HOMEGROWN-Life-Dyan-profileDyan Redick calls herself “an accidental farmer with a purpose.” Her farm, located on the St. George peninsula of Maine, is a certified Maine State Dairy offering cheeses made with milk from a registered Saanen goat herd, a seasonal farm stand full of wool from a Romney cross flock, goat milk soap, lavender woolens, and whatever else strikes Dyan’s fancy. Bittersweet Heritage Farm is an extension of her belief that we should all gain a better understanding of our food sources, our connection to where we live, and to the animals with whom we share the earth.

ALL PHOTOS: DYAN REDICK

HOMEGROWN Life: The Pros and Cons of Living in a Tiny House

Wednesday, August 13th, 2014

 

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It was once thought that bigger was better. People were buying up these giant homes with at least 1,000 square feet per person. Since the housing bubble popped, the tables have turned. The tiny house has become the new McMansion. People are protesting the monstrosities of the 4,000 square foot home by living in 244 square foot apartments. The smaller the better. It’s all about living in a 78 square foot apartment: the size of a small closet in a McMansion.

We live in an almost tiny home—not as small as a closet but smaller than what most people live in and smaller than most two-bedroom, one-bath apartments. It was a conscious decision. When we started looking to buy a home, our specific requirements were “large property, small house.” That’s exactly what we got. At 750 square feet, it can be tight for two adults and a teenager. I get asked pretty regularly what it’s like to live in such a small home. Is it worth it? What would I change? So, here’s the lowdown on living in a small home.

TINY HOUSE PROS

  • Cleaning the entire place, top to bottom, only takes about an hour.
  • It limits the amount of junk you can accumulate. And keeps the chicken tchotchkes to a minimum. (Tom, I’m looking at you.)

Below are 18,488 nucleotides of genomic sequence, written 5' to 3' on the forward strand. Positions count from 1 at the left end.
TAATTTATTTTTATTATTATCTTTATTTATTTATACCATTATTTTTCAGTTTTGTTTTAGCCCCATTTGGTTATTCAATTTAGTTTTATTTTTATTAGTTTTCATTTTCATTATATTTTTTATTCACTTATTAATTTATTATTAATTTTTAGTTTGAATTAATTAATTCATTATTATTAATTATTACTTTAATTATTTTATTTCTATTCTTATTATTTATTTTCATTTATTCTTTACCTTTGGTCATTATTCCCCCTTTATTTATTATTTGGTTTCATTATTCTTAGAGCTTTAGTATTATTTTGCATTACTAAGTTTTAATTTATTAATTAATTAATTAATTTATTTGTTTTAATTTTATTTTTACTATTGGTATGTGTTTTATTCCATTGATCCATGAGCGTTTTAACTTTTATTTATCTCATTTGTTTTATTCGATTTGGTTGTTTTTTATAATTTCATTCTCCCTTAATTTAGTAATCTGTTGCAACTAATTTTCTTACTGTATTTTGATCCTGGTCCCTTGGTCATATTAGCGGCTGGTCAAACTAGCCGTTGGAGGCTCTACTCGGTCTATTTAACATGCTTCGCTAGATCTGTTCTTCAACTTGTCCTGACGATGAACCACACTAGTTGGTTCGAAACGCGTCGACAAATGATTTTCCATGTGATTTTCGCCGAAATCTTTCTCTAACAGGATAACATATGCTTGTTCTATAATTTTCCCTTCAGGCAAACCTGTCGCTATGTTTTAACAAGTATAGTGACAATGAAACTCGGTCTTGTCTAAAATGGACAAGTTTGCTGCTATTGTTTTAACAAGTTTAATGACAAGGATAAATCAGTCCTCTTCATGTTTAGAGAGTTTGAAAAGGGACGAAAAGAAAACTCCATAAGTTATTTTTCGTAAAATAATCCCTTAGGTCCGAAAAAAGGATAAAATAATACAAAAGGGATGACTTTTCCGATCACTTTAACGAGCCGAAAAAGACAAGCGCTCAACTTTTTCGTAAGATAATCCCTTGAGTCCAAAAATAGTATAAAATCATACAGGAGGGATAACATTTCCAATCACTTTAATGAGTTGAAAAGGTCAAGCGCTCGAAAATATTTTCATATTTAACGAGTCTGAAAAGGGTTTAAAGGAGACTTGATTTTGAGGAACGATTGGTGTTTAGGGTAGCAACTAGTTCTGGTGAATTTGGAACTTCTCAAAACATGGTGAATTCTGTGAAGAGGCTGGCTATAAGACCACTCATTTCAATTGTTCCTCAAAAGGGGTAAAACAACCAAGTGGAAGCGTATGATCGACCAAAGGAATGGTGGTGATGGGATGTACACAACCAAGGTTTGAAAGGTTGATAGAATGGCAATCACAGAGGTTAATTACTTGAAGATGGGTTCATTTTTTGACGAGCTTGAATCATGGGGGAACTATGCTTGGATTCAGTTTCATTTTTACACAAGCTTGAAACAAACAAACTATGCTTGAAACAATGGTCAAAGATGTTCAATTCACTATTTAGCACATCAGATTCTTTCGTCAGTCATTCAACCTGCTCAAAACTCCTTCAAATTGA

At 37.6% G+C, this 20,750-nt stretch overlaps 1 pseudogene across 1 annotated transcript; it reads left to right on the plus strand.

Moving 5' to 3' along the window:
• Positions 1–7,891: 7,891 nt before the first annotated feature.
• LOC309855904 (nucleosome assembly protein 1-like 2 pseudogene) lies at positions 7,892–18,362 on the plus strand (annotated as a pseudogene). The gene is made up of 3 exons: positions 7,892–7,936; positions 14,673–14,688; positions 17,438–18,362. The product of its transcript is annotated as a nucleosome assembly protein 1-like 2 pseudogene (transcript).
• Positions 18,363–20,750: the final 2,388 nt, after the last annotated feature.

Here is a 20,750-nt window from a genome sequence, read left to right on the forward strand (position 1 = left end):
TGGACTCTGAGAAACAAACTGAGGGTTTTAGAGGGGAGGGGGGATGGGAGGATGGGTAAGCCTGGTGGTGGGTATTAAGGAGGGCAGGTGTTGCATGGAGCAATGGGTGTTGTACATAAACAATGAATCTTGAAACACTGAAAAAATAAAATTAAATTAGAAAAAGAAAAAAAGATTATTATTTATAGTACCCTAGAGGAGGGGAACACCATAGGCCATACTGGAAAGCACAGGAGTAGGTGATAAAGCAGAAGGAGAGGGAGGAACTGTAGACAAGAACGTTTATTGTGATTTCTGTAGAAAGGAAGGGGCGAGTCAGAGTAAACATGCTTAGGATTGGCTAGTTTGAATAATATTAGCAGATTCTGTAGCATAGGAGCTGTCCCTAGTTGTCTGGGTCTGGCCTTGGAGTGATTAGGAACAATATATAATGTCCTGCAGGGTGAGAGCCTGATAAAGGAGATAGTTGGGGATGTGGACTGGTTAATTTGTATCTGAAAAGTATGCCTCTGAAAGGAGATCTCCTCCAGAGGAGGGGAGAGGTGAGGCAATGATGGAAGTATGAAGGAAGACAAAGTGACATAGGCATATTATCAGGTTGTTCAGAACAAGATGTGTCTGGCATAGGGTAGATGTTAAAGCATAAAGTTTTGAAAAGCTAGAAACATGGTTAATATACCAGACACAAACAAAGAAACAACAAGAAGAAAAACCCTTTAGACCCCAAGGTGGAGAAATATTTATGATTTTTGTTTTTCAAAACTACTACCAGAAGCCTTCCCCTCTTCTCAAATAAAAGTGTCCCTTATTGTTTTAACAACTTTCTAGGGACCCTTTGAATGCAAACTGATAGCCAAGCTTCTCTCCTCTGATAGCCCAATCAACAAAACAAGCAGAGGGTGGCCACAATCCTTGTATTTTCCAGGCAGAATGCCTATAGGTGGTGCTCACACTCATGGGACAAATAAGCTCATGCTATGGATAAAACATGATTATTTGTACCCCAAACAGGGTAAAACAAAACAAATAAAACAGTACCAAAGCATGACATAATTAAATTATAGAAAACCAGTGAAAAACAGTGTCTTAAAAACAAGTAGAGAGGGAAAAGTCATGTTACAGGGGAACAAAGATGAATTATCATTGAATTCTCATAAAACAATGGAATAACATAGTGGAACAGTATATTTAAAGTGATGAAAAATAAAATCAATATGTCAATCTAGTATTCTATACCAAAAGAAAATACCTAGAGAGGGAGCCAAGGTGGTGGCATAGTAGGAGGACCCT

• It takes no time at all to heat up the house in winter. The wall heater is more than enough. A few fans can cool it down pretty quickly, too.
  • Which leads to less money spent on energy.
  • You know the kids can hear you when you call them.
  • Maintenance work and remodeling costs a lot less.

TINY HOUSE CONS

  • No storage space and no pantry. Well, our garage serves as our primary storage and as our pantry.
  • We had to get rid of a bunch of our furniture when we moved from our previous 970 square foot home. Amazingly, 220 square feet makes a huge difference when you’re living in relatively small homes.
  • Our garage is so small neither of our vehicles fits in it. Mine is too tall to get through the garage door (and it’s not a four-wheel drive), and Tom’s vehicle is too long. This did help with our decision to turn the garage into our pantry/laundry room/storage space.
  • No dining room = no entertaining in the winter.
  • The small kitchen makes it a challenge to process a lot of food at once, so we’ve now set up a spot outside to do some of our processing. It’s a good thing most of it occurs in the summer. Plus, not having a dishwasher due to a lack of space means a dish rack takes up a good chunk of our precious counter space.

My ultimate feeling about living in a small house? I’d like a little more room—not much, just a bit—if only for a slightly larger kitchen and an actual dining room. A pantry would be nice as well. Would I go smaller? I can unequivocally say no.

Rachel-Dog-Island-FarmRachel’s friends in college used to call her a Renaissance woman. She was always doing something crafty, creative, or utilitarian. She still is. Instead of crafts, her focus these days has been farming as much of her urban quarter-acre as humanly possible. Along with her husband, she runs Dog Island Farm, in the San Francisco Bay Area. They raise chickens, goats, rabbits, dogs, cats, and a kid. They’re always keeping busy. If Rachel isn’t out in the yard, she’s in the kitchen making something from scratch. Homemade always tastes better!

HOMEGROWN Life: Our 1970s-Style Summer

Wednesday, July 23rd, 2014

 

HOMEGROWN-LIFE-MAGENTAThis summer has been one of revelations for me, which I attribute to several things: I’ve been working at a breakneck pace for my job and at home; this is the first year in many that I’m not going away for a summer vacation; and it’s also the first in many that I don’t have a garden.

Since we only moved in a couple of months ago, I didn’t have time to prep and plan a large garden like I’d wanted to do. I thought I’d be fine with that but, boy, was I wrong! My small garden and containers just aren’t bringing me the satisfaction I usually feel. More importantly, I was missing out on crucial mental health sessions. As most of you can surely attest to, a certain degree of restlessness takes hold when a gardener doesn’t get his or her hands in the dirt.